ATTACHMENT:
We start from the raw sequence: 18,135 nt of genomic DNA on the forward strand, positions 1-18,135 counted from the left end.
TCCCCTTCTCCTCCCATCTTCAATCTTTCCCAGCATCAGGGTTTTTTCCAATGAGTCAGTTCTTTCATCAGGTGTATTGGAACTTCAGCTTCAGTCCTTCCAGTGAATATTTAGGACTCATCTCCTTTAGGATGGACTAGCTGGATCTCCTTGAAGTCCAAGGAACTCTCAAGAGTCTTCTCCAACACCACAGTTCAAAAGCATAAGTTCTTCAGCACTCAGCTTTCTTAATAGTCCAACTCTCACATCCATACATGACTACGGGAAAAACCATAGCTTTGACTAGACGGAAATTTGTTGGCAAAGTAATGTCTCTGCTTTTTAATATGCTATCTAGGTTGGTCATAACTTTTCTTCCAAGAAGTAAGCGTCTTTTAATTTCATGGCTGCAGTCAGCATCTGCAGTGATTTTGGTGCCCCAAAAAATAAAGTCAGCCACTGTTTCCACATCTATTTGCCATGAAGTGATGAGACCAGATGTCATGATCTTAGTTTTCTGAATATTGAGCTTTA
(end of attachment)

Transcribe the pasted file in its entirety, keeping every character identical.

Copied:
We start from the raw sequence: 18,135 nt of genomic DNA on the forward strand, positions 1-18,135 counted from the left end.
TCCCCTTCTCCTCCCATCTTCAATCTTTCCCAGCATCAGGGTTTTTTCCAATGAGTCAGTTCTTTCATCAGGTGTATTGGAACTTCAGCTTCAGTCCTTCCAGTGAATATTTAGGACTCATCTCCTTTAGGATGGACTAGCTGGATCTCCTTGAAGTCCAAGGAACTCTCAAGAGTCTTCTCCAACACCACAGTTCAAAAGCATAAGTTCTTCAGCACTCAGCTTTCTTAATAGTCCAACTCTCACATCCATACATGACTACGGGAAAAACCATAGCTTTGACTAGACGGAAATTTGTTGGCAAAGTAATGTCTCTGCTTTTTAATATGCTATCTAGGTTGGTCATAACTTTTCTTCCAAGAAGTAAGCGTCTTTTAATTTCATGGCTGCAGTCAGCATCTGCAGTGATTTTGGTGCCCCAAAAAATAAAGTCAGCCACTGTTTCCACATCTATTTGCCATGAAGTGATGAGACCAGATGTCATGATCTTAGTTTTCTGAATATTGAGCTTTA